In 1901, Frank was still at home on Stuppington Farm aged 16 and a Carter on the Farm. His older brothers Henry and James had left home and there is no mention of little Charles, but a new youngest brother is there called George, aged 8.

In 1911, Frank's father, who was now a widower, aged 60 was still a Farm Labourer, living at the same Stuppington Farm with his daughter Ellen and her husband and two little girls. Meanwhile, Frank, 27, and his wife Emily Sarah, 27, born in Lenham Heath, were living at Fir Tree Cottages, Pedding, near Wingham. Frank was a Groom/Gardener and their two boys were Dennis Robert, 4, and Noel William, 2, both born in Newnham, near Faversham.

Two big questions remain: why is Frank commemorated on the Bridge Memorial, and why is he also to be found on the Nackington Memorial? He apparently has no connection with either parish unless, perhaps, he and his family moved into one of them when he took a new job between 1911 and his enlistment. According to CWGC, as we have seen, his wife Emily's address is given as Brogdale Rd., Faversham which is hard to reconcile with Frank working in Bridge or Nackington unless she moved there with the boys after the war and after Frank's death. If, however, he did have a job in one of them, the two parishes did have a common border to the east of Renville Farm and, if he lived on that border, it might have been difficult to decide to which parish he belonged.

H.Dutnall L.Cpl. R.W.Kent Regt.

CWGC says he was Henry Dutnall No. 19274 Lance Corporal in 11th Battalion Queen's Own [Royal West Kent Regiment]. He died on 26th July 1917 and is commemorated on the Ypres (Menin Gate) Memorial to the Missing.

SD adds that he was born in Sittingbourne, enlisted in Canterbury and was Killed in Action. It also says he was formerly No. 2480 Royal East Kent Mounted Rifles. RH agrees and adds that the Mounted Rifles were a Yeomanry Regiment.

Henry is one of only two of the thirteen men whose Army Service Record has survived. This tells us that he was unmarried and living in Ash when he enlisted on 1st May 1915 for the duration of the war. He was 22, a Chauffeur and had been born in Borden, Sittingbourne. He joined a Territorial Force, the Mounted Rifles as a motor cyclist Despatch Rider. He was transferred to 2/1st Battalion Kent Cyclist Battalion No. 2445 on 8th March 1916, presumably still as a Despatch Rider, and one week later, on the 15th, he was promoted to Lance Corporal. Until the 3rd January 1917 all his service had been "at home" in England, but on that day he was sent to France and on 9th February he was posted as Lance Corporal in the 11th Battalion the Royal West Kent Regiment.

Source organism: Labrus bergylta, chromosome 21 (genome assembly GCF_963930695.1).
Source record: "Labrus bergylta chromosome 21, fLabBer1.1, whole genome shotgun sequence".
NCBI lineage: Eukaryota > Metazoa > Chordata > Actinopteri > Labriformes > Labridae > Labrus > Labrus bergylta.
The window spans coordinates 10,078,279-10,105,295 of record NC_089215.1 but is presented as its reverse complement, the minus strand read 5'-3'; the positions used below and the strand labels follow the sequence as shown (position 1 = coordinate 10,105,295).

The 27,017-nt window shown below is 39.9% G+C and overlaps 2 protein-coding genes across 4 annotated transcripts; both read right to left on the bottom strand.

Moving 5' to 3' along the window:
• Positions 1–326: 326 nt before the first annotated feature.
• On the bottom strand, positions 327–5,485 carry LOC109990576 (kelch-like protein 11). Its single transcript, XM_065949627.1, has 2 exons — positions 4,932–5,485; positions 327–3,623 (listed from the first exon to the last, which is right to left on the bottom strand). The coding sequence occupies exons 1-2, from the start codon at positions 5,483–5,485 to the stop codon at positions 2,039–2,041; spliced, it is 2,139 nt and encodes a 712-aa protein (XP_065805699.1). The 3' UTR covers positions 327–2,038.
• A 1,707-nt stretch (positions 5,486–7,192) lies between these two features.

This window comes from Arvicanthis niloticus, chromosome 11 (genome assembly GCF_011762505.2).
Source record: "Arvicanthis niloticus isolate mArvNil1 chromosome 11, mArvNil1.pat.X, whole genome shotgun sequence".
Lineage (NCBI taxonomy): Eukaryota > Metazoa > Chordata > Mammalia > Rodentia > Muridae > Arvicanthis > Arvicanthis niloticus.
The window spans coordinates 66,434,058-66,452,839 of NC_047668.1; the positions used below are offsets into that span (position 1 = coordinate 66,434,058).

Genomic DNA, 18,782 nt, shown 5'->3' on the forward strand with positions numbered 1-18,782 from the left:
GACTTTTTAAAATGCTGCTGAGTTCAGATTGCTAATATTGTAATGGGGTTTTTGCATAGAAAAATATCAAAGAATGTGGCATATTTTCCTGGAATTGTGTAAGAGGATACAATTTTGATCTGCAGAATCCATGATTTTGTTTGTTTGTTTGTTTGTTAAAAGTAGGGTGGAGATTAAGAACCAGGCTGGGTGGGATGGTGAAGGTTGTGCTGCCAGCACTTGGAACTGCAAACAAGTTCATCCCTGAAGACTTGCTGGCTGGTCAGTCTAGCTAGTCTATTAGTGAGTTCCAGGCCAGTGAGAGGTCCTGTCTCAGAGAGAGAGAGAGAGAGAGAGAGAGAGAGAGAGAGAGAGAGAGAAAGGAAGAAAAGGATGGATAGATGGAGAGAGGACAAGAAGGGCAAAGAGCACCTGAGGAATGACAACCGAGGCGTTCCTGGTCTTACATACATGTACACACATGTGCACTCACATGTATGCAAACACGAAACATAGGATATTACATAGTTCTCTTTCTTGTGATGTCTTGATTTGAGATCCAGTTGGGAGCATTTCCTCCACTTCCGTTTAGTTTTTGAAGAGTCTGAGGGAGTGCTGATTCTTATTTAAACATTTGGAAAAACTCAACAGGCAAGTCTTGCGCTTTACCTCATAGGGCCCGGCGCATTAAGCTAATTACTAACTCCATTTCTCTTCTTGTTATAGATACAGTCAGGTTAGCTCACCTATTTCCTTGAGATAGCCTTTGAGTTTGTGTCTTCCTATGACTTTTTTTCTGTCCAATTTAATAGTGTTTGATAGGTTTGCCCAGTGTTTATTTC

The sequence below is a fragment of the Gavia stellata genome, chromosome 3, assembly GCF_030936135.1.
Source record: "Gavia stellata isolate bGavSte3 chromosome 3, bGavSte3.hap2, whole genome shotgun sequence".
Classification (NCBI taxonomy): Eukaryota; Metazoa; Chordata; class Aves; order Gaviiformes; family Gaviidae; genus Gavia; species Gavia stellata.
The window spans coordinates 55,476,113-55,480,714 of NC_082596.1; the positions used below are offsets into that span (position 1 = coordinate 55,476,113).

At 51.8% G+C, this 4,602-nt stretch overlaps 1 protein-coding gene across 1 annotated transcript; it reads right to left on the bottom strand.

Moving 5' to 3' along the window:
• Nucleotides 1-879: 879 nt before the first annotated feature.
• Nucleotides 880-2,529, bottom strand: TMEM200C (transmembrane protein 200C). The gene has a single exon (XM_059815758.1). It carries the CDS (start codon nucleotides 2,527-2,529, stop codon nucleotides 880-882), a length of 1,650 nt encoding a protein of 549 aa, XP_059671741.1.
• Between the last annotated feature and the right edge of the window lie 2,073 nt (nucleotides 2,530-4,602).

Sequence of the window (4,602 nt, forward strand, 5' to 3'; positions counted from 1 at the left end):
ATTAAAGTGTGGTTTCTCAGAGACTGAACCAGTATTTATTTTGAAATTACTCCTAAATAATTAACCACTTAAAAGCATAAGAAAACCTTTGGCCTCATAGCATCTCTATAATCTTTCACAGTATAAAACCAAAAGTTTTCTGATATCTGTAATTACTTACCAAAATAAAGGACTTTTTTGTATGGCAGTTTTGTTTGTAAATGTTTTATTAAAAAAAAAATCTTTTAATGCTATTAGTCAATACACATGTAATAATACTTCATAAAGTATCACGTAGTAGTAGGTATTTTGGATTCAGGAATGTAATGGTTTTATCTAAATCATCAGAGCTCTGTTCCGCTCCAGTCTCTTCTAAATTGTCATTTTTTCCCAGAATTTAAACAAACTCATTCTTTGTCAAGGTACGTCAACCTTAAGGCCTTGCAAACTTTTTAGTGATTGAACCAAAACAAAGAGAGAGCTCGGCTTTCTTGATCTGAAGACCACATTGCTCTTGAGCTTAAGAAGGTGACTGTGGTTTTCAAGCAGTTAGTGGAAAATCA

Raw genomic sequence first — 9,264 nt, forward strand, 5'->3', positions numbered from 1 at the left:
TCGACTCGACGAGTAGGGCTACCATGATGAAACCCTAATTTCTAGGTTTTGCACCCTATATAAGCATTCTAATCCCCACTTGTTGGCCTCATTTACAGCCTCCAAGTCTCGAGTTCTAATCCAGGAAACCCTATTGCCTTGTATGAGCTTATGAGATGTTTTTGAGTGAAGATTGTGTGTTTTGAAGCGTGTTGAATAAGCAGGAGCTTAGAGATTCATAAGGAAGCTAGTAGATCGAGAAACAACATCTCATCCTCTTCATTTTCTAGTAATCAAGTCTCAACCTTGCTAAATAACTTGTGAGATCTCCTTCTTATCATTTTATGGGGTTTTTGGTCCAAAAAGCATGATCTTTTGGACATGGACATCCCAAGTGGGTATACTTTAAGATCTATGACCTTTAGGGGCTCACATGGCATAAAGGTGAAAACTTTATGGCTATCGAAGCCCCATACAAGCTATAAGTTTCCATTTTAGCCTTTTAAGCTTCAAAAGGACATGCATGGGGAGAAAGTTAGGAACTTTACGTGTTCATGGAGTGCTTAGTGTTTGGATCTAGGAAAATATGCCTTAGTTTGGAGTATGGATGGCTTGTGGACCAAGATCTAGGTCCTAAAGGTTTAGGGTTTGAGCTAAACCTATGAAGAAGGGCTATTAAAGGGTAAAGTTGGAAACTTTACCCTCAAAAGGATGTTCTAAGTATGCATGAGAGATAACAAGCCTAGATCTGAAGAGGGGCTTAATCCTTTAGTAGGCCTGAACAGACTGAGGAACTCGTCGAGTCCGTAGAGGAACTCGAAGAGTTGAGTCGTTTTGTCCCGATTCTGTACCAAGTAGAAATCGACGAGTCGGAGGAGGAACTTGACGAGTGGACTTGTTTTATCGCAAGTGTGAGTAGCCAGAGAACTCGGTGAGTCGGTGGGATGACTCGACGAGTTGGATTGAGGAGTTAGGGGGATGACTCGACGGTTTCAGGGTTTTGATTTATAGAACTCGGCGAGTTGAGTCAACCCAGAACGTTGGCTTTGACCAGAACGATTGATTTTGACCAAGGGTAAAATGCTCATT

His next of kin were given as his father Charles Dutnall of Ash and, in due course, his wife Helene Dutnall with an address in Surbiton, Surrey. This address seems odd, but perhaps, when he went off to war, she moved in with relatives and this might also explain why, after his death, she had two different addresses in Portsmouth to the second of which his medal, plaque and scroll were sent. A curious letter to the Infantry Record Office is preserved in his Record. It was sent by his wife Helene on 2nd September 1917 to say that her father-in-law had told her that Henry was dead, and asking for confirmation of this and for information about pensions. It seems very odd that she had not been told of his death herself. Henry's body had not been recovered, but the Record confirms that he was Killed in Action. The place and date of his death indicate that he was killed during the truly dreadful British offensive known as the 3rd Battle of Ypres or the Battle of Passchendaele, or "The Battle of the Mud."